There's a big difference between being decisive and being impulsive. It's essential to recognize when you've gathered sufficient information and it's now time to act, versus when you should continue to strategically procrastinate to gather more intelligence or wait for circumstances to sort themselves out.
- Taking decisive action is all well and good but when is the right moment to do it? How do you know the difference between being decisive and being impulsive? If you take action just to end the uncertainty or relieve the stress of knowing you need to decide, you can end up with suboptimal or even dangerous results. Here's how to know when you should act. First, start with hard facts. Is there a firm deadline by which a decision needs to be made? In some cases, there will be.
For instance, if you've applied for an executive MBA program and you need to tell them whether or not you're enrolling. In the cases where there's not a definitive deadline, is there an implicit deadline? For instance, if you're hiring for a position, you often haven't told candidates an exact date by which you'll let them know but if you keep them waiting three months for an answer, it's likely they've all moved on to other interviews and other opportunities. In that case, there's an assumed range that you might choose a candidate within say two to four weeks. Getting clear on the parameters can help focus your decision making efforts.
Next, ask yourself if it's likely or possible that the situation will resolve on its own. For instance, you might have just hired a new employee and after your first staff meeting, you might be concerned that he seemed quiet and didn't contribute. It's possible that he's too shy and won't be a good cultural fit at your company but it's also possible that he wanted to sit back and see how your staff meetings are run so he wouldn't make mistakes or alienate anyone without knowing how things typically go. His behavior might be a smart adaption to a new environment and at the second or third staff meeting, by the time he knows the lay of the land, he might be contributing all the time.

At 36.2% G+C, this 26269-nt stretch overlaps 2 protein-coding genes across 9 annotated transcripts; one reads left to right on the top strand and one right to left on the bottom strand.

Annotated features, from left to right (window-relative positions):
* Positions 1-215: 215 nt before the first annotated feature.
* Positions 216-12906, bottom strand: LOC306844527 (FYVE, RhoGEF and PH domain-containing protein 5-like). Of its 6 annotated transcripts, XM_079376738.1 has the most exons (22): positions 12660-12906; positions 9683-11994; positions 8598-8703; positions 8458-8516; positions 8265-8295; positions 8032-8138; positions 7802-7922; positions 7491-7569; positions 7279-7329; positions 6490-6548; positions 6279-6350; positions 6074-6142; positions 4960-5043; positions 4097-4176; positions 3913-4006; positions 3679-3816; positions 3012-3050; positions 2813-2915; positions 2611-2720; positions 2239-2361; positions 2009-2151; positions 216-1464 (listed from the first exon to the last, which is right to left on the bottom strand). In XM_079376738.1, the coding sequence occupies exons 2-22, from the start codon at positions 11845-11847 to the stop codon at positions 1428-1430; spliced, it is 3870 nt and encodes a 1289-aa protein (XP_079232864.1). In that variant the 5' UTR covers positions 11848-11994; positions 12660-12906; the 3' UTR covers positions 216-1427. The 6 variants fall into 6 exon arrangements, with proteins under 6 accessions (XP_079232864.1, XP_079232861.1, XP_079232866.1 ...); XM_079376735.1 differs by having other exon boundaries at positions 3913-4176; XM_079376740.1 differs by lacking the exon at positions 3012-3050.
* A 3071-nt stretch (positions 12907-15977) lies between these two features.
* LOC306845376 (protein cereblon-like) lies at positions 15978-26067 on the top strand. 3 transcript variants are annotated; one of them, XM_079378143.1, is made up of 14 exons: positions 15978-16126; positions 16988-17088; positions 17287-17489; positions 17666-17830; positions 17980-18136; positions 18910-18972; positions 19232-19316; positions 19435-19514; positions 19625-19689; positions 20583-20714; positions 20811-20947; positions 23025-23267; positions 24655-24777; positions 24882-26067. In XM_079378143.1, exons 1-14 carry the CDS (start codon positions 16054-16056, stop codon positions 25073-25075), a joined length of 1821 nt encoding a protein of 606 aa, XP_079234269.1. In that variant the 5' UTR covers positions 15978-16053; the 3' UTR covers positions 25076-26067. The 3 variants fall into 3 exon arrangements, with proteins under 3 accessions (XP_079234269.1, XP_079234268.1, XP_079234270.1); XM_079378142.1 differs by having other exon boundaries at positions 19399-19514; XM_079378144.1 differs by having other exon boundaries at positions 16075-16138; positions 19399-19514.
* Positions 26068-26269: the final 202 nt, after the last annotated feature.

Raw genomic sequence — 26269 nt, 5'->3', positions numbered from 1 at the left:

That's a situation where you need to wait and give it time because you'll make a better decision with more data in hand. In situations like that, it pays to strategically procrastinate. It's better not to make a move right away because the situation may simply take care of itself and if you act before then, it'll likely be premature. Finally, it's useful to interrogate your own impulses. As a leader, you have to know yourself and your own biases. For some of us, there's a tendency to want to wait on almost every decision and for others, we want to resolve things fast.
Before you do something about those feelings, stop and take note. Why are you feeling that way? Actually, write it down. What is prompting you to lean in that direction? You want to have specific reasons you can point to rather than just it feels like the right thing to do. For instance, it may well be the right decision to fire your new assistant if he bungled multiple projects in a row and you're coming up on the end of his 90 day trial period. That has a clear rationale and a timeline. Firing him because he doesn't seem like a fit and it's better to act fast probably needs more thought and a more concrete explanation.
Decisive action is great but knowing when to take action is half the battle. By following these principles, you can choose more wisely.
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